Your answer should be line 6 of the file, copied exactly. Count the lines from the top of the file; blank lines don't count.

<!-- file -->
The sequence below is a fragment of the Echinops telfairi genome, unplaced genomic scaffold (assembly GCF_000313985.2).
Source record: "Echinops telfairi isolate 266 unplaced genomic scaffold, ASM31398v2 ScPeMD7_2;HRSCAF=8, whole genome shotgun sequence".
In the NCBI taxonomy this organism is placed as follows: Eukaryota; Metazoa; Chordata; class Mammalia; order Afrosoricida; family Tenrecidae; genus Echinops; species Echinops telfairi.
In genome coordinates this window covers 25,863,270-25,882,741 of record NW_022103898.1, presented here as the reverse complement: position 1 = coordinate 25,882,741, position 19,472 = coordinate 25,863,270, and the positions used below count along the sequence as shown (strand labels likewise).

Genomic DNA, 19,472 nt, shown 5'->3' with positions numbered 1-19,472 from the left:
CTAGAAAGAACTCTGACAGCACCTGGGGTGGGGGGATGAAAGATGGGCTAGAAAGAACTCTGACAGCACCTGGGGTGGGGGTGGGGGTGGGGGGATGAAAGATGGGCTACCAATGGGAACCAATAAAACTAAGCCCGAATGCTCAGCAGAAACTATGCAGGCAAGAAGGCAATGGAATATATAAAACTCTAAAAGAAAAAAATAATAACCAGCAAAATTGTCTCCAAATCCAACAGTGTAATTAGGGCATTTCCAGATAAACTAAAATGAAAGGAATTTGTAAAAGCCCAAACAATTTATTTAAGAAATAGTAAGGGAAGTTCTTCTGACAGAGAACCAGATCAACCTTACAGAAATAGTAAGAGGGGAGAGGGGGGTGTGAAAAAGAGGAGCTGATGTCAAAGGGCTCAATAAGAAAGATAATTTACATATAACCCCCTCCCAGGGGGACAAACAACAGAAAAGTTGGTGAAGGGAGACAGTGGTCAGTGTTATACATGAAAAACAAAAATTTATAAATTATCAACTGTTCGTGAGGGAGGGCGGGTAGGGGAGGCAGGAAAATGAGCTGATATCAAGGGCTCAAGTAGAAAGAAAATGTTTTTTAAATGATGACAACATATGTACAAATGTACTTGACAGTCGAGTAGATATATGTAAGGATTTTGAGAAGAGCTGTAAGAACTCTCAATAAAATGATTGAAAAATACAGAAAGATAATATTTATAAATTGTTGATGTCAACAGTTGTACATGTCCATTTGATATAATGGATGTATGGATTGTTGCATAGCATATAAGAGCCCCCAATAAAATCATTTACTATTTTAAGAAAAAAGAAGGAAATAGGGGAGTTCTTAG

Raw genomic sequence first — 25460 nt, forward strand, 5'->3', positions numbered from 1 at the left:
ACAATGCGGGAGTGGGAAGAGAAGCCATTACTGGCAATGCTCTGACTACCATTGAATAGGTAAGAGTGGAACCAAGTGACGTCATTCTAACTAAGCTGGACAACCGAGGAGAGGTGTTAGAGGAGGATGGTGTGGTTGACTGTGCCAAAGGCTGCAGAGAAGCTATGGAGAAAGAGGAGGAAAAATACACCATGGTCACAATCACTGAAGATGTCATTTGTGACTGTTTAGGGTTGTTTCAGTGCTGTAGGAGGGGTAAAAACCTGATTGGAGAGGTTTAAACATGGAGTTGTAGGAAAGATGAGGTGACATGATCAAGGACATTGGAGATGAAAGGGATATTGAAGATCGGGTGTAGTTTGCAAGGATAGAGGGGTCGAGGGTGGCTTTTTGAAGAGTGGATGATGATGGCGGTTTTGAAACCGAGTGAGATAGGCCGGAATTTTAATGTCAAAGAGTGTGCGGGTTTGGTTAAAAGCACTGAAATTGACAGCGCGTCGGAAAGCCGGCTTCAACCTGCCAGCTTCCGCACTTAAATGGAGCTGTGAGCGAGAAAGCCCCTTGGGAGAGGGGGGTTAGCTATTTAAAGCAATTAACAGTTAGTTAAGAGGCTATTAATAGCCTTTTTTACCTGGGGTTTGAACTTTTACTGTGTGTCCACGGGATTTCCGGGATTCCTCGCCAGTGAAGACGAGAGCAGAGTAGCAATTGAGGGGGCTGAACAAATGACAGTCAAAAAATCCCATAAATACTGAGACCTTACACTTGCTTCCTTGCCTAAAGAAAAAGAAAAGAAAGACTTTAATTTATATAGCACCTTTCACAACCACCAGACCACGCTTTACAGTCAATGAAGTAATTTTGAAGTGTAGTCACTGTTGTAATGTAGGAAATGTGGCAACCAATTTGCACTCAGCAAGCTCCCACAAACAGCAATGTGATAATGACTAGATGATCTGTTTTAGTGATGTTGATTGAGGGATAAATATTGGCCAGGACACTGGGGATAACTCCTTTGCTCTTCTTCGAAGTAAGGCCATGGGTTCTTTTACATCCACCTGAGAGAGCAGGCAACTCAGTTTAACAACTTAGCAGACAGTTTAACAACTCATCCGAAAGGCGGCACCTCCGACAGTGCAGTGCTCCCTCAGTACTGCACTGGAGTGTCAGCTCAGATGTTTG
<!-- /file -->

CTAGAAAGAACTCTGACAGCACCTGGGGTGGGGGGATGAAAGATGGGCTAGAAAGAACTCTGACAGCACCTGGGGTGGGGGTGGGGGTGGGGGGATGAAAGATGGGCTACCAATGGGAACCAATAAAACTAAGCCCGAATGCTCAGCAGAAACTATGCAGGCAAGAAGGCAATGGAATATATAAAACTCTAAAAGAAAAAAATAATAACCAGCAAAATTGTCTCCAAATCCAACAGTGTAATTAGGGCATTTCCAGATAAACTAAAATGAAAGGAATTTGTAAAAGCCCAAACAATTTATTTAAGAAATAGTAAGGGAAGTTCTTCTGACAGAGAACCAGATCAACCTTACAGAAATAGTAAGAGGGGAGAGGGGGGTGTGAAAAAGAGGAGCTGATGTCAAAGGGCTCAATAAGAAAGATAATTTACATATAACCCCCTCCCAGGGGGACAAACAACAGAAAAGTTGGTGAAGGGAGACAGTGGTCAGTGTTATACATGAAAAACAAAAATTTATAAATTATCAACTGTTCGTGAGGGAGGGCGGGTAGGGGAGGCAGGAAAATGAGCTGATATCAAGGGCTCAAGTAGAAAGAAAATGTTTTTTAAATGATGACAACATATGTACAAATGTACTTGACAGTCGAGTAGATATATGTAAGGATTTTGAGAAGAGCTGTAAGAACTCTCAATAAAATGATTGAAAAATACAGAAAGATAATATTTATAAATTGTTGATGTCAACAGTTGTACATGTCCATTTGATATAATGGATGTATGGATTGTTGCATAGCATATAAGAGCCCCCAATAAAATCATTTACTATTTTAAGAAAAAAGAAGGAAATAGGGGAGTTCTTAG